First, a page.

Guess what! No Felting!
There is precautions to this though: this was a medium fleece and the felting risk is not as risky. Do not do this to a fine fleece at all!
Anyway, I then carded it into a nice batt and dyed it with kool-aid. Put it in the microwave and then let it dry.
Then came the spinning.
I left the yarn as a single and let it rest on my niddy noddy overnight. Then today I made it into this beautiful hat.
Here are some more pics of the hat.
I am in LOVE with the colors of this hat. I have taken note of how I did the dye process so replication is possible.
If you would like to have a custom order done by me just email me at firstname.lastname@example.org. You could get a similar product made by me or something completely unique.Ryan
Over the past year I had somehow got bitten by the raw fiber bug, more so not too long ago. I was over my head in raw fiber, over 60+ lbs of raw, unpicked, greasy, awesome fiber. I HAD NO CLUE WHAT TO DO WITH IT ALL!!! Besides the point of having all this fiber I got a bug in my ear from my father about how hard could it be to open a mill of my own.
Then I met Ridgeley.
I met her for the first time when I called her mill inquiring about her services when I only had a few lbs of alpaca and a jacob/shetland fleece. I then put off sending it in, and put it off, and soon I came over my head in fibery goodness. I then liked her facebook page and never turned back. Soon we became friends on facebook and chatted for many hours about fiber and everything about carding mills.
This was the sad part: we live about 3.5 hours away
I couldnt see driving all that way or even to drop these fleeces in the mail and not knowing if this is what I was able to send. I havent even skirted or sorted these fleeces because I had NO idea how to do those two things.
So I had to find a way to Blue Hills Fiber Mill.
I started to save my pennies to get this mill run underway. In the guild I am in, a good friend of mine has this awesome economical car called a prius and I asked her if she would want to drive me up to this mill with all this stinky fiber in her car and take this trek to the mill and we could both learn a few things. She agreed and we started the trek around 9:00 am and got there around 1:00 pm that was a long drive but that car was extremely comfortable.
While at the mill Ridgeley delighted us with a whole tour of her mill and fiber farm. During the mill tour she showed us each one of the integral part of her mill and showed us how each part worked and why each part was important for the next step. It was awesome to see the mill in its entirety and get to see what happens to the fiber between the animal and my wheel in the sense of a fiber mill. I love the entire sense of being completely surrounded by the smell of the raw fiber and fell in love with the process.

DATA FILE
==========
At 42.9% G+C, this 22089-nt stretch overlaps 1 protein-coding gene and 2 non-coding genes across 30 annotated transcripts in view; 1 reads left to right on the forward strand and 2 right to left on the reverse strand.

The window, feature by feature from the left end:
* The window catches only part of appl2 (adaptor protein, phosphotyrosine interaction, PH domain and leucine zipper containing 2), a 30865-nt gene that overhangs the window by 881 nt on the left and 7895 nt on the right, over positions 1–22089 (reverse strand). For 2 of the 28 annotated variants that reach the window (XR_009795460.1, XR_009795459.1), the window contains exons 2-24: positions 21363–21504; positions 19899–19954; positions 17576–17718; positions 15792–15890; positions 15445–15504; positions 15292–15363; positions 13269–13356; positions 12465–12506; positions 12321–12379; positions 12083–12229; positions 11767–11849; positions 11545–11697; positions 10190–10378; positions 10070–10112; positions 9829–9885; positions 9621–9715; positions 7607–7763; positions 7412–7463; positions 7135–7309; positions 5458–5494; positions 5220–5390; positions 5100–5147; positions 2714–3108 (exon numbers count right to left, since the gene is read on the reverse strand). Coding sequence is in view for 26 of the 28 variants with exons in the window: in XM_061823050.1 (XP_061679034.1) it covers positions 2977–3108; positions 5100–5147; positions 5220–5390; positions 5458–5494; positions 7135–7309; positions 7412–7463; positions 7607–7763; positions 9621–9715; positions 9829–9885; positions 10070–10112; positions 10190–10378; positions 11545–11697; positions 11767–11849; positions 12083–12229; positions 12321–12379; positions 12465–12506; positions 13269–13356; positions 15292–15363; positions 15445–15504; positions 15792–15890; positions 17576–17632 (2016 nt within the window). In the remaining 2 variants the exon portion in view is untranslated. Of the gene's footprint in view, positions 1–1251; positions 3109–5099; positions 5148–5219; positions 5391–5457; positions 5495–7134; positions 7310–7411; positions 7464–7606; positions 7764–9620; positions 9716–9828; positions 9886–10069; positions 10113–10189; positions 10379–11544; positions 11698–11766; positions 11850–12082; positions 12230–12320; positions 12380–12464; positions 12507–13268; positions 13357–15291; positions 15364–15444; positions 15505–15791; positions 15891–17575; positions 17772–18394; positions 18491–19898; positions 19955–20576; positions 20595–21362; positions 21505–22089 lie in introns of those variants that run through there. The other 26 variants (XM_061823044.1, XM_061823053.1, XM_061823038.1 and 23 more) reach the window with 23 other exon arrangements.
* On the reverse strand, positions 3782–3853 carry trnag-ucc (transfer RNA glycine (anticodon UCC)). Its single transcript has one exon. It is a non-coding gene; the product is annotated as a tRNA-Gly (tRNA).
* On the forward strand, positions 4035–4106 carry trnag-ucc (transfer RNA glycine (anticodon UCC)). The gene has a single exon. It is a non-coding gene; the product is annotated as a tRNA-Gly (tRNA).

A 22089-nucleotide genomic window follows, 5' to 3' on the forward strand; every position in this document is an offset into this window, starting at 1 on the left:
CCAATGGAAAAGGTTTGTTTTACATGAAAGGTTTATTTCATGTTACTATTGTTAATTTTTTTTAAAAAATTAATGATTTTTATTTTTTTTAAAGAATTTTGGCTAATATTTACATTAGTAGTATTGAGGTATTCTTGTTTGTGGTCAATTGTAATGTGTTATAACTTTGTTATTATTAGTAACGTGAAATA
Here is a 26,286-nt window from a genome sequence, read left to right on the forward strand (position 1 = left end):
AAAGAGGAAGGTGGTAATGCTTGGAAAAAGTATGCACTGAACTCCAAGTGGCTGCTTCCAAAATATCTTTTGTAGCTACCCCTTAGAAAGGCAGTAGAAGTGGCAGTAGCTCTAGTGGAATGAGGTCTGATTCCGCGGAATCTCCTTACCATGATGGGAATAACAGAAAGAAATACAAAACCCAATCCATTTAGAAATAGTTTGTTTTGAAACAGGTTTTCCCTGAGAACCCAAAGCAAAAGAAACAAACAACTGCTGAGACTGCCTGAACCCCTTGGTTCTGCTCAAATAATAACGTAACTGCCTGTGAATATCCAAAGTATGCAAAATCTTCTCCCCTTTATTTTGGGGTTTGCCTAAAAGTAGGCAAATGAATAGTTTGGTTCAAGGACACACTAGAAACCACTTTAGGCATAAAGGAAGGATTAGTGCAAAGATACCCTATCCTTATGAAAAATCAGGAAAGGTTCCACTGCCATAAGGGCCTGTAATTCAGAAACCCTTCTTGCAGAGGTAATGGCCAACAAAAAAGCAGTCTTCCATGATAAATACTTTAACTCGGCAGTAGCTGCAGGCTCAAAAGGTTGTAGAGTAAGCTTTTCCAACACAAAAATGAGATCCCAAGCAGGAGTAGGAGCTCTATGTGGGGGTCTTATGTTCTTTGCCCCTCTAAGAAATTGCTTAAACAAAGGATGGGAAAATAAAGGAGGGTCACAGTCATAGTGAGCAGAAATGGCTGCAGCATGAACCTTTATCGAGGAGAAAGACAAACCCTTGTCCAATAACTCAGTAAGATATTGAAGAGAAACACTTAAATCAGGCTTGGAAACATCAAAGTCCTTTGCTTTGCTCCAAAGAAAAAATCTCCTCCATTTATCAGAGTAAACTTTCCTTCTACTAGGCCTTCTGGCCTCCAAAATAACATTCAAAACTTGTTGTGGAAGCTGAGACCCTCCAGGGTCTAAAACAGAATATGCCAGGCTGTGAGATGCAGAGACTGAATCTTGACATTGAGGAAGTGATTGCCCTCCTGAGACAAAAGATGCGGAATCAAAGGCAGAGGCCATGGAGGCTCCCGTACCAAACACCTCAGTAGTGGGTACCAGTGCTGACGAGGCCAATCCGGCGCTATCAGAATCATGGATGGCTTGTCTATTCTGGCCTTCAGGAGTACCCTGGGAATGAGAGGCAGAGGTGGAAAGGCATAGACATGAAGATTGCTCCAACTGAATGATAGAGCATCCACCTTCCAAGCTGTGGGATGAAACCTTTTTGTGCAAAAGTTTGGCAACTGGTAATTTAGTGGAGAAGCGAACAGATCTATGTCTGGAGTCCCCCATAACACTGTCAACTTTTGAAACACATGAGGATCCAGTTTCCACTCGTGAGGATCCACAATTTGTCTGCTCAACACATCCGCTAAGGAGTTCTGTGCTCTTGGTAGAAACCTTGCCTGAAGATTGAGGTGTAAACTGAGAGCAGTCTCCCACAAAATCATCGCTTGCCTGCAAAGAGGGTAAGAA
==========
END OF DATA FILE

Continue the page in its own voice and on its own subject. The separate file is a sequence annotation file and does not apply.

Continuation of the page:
Then the tour of her animals. She showed us her farm of Alpacas, and her flock of fiber sheep that contained different breeds of sheep and explained each of their fiber to us, which later she showed us exactly what their fiber looked like and acted like in different scenarios.
Then came my fiber. I had to skirt sort and label everything! Ridgeley took the time to help explain what was going on with each process of skirting and sorting and bagging. This was the most helpful time that I have had in my entire fibery lifetime. I learned that just because its fiber, doesnt mean that I HAVE to keep it all. It is ok to throw fiber away!
I would like to publicly and personally thank Ridgeley for all the time that she spent with me and my friend. Everything was beneficial to our learning more about our craft. I am grateful that I chose you as my mill of choice and now I know that what I send to a mill is what I get back, mills are not miracle workers. She also got me started on washing my own fiber in a technique called Fermented Suint Washing. Yes, when it says fermented, it will STINK. I think I can handle it.
Again, thank you Ridgeley, for everything you do and everything that you have done for
I have made quite a few fish in the past couple weeks and wanted to show them to you. I have more than what is in the picture but wanted to show a good variety of them to you.
If you would like to have one of your own, email me at email@example.com
price $5 plus s/h
just ask for either a specific fish, a specific color or color combination, or a specific bag
Owner and Creative Designer
I started dyeing!
but I'm ok :)I found these beautiful blooms alongside the road.
I thought I could get some blue from it... maybe... lets cross our fingers. So this is what I did.
after I picked them I sat down and pulled off all the blooms.
Sad, I know. to kill such beautiful flowers but it had to be done. Anyway, I'm not sure what these are. But I found them in the ditch.
I burnt myself
I used two resealable coffee containers with boiling water in them. Then I added the plant materials, flowers in one, stems and leaves in another. Now we wait...
Stay tuned for more!